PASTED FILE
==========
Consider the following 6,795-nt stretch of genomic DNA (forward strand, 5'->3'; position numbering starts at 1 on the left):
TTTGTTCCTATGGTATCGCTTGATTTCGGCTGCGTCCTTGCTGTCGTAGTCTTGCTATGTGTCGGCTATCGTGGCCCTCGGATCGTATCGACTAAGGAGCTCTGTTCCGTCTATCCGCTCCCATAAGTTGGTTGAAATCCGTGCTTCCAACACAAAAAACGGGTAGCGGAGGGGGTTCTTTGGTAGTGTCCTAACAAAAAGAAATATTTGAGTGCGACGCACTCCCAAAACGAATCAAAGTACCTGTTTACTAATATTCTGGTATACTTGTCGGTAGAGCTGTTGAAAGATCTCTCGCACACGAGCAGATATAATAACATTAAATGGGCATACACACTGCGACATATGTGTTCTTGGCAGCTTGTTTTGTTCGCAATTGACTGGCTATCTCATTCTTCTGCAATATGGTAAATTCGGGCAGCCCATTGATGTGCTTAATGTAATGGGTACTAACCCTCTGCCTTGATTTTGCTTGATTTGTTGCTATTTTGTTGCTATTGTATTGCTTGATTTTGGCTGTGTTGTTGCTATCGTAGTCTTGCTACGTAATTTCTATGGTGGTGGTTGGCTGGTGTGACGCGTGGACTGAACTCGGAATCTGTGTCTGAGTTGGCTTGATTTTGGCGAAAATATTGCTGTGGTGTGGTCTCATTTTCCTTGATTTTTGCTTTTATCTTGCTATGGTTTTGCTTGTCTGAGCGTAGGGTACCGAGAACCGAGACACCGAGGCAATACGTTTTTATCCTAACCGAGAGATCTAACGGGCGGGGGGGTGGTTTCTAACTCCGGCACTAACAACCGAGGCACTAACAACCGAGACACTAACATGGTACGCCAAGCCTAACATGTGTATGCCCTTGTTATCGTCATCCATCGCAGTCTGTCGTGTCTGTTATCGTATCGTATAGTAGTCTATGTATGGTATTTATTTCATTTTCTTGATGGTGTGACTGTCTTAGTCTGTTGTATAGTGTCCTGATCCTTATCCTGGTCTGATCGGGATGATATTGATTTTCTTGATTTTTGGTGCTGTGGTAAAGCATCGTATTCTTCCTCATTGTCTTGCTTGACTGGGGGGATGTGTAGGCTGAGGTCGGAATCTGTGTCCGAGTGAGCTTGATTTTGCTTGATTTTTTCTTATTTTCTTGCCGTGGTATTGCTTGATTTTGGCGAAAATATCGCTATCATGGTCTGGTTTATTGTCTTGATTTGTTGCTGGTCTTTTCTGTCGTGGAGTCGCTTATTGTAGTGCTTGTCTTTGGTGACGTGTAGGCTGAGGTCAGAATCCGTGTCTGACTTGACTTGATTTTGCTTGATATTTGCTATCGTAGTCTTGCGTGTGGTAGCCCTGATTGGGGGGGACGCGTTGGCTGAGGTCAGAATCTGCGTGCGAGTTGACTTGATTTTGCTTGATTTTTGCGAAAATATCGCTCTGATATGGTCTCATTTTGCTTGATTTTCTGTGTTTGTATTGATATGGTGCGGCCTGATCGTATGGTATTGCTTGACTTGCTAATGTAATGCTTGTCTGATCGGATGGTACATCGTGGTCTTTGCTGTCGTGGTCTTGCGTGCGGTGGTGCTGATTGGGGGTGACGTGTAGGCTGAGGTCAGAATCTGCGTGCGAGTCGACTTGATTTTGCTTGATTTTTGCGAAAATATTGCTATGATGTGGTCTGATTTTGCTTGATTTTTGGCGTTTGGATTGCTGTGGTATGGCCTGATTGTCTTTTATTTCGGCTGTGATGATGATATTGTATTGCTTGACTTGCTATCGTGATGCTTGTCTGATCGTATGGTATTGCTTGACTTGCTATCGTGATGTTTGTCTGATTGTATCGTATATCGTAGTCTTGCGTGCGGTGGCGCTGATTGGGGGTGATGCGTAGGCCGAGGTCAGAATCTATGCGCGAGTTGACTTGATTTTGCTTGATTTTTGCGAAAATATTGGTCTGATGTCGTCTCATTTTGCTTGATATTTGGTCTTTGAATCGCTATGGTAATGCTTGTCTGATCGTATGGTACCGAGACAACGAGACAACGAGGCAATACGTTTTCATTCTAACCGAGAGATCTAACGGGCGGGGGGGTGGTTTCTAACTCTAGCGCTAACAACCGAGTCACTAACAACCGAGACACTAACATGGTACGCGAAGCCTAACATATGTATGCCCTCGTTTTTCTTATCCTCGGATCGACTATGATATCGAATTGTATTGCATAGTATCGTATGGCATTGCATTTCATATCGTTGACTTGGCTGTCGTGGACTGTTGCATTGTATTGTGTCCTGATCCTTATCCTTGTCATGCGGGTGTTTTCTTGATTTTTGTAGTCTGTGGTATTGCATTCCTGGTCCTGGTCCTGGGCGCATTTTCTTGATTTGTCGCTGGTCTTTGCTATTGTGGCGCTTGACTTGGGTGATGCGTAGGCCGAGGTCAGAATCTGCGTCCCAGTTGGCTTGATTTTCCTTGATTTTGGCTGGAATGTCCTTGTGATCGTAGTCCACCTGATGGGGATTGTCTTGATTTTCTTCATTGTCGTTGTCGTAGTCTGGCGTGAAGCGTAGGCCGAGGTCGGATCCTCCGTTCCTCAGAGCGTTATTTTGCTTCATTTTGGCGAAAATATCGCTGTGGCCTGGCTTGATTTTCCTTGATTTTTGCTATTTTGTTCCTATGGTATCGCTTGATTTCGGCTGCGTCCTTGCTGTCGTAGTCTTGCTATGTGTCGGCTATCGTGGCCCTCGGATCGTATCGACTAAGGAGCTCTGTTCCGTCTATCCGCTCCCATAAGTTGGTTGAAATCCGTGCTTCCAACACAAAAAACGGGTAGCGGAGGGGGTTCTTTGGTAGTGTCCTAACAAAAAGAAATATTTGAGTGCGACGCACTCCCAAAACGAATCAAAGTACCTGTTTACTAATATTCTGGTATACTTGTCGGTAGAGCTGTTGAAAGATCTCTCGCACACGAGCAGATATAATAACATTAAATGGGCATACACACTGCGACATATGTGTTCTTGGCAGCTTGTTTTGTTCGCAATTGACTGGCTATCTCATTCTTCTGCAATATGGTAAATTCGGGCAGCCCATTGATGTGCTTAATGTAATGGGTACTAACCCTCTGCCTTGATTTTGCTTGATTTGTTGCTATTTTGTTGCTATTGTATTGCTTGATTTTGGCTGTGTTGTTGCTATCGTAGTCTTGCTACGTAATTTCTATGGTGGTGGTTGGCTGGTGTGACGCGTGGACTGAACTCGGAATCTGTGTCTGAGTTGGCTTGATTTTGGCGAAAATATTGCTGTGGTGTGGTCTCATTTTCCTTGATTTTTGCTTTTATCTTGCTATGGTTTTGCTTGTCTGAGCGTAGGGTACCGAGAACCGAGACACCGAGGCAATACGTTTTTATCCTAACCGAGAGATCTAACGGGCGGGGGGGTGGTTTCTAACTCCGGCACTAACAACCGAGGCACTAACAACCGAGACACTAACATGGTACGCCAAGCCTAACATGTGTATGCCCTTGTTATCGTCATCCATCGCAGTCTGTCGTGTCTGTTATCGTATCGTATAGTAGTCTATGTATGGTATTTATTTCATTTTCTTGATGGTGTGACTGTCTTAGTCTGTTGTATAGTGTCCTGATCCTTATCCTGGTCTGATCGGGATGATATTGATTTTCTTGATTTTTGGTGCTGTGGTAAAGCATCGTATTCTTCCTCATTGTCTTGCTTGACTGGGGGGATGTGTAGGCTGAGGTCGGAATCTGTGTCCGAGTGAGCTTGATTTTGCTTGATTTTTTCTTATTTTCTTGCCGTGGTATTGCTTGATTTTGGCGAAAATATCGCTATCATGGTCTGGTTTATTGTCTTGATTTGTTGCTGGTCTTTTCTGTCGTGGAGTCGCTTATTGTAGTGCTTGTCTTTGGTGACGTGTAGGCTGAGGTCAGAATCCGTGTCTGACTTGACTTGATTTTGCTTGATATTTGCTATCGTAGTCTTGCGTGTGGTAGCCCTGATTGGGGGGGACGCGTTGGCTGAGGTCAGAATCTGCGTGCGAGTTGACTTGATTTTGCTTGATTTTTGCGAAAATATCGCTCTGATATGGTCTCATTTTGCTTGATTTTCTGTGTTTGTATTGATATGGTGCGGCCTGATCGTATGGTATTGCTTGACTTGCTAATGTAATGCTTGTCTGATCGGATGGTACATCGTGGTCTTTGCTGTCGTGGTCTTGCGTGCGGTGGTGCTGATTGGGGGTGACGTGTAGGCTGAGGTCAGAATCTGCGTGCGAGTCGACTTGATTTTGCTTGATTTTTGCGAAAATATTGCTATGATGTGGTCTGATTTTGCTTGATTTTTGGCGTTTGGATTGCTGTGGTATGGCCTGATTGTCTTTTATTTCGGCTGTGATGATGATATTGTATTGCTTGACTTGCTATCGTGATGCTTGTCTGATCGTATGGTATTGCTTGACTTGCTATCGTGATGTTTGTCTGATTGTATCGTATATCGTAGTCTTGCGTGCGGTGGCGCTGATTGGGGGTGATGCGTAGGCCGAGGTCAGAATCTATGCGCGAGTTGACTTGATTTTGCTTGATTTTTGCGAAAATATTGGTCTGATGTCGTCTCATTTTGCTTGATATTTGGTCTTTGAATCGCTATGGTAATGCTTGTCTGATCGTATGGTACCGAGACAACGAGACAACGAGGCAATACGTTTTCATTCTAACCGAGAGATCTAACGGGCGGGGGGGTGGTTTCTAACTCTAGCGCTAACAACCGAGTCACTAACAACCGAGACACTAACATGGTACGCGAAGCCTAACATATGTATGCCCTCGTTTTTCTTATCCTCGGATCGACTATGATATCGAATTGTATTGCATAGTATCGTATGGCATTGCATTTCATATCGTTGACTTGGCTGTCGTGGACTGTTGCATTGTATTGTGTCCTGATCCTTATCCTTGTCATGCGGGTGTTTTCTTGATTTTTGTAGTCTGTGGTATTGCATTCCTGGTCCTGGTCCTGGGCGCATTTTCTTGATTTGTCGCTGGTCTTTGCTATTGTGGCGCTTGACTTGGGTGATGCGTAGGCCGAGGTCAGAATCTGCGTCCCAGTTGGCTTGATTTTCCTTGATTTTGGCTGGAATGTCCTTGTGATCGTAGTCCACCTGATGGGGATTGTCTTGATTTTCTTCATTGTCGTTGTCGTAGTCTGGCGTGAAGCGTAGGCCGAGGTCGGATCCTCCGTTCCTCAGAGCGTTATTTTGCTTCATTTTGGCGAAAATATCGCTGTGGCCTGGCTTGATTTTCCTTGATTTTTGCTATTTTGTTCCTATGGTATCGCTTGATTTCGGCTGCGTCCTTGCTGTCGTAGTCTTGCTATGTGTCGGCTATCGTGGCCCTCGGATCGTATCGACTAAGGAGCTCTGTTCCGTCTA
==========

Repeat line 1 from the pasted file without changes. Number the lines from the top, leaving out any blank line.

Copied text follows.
Consider the following 6,795-nt stretch of genomic DNA (forward strand, 5'->3'; position numbering starts at 1 on the left):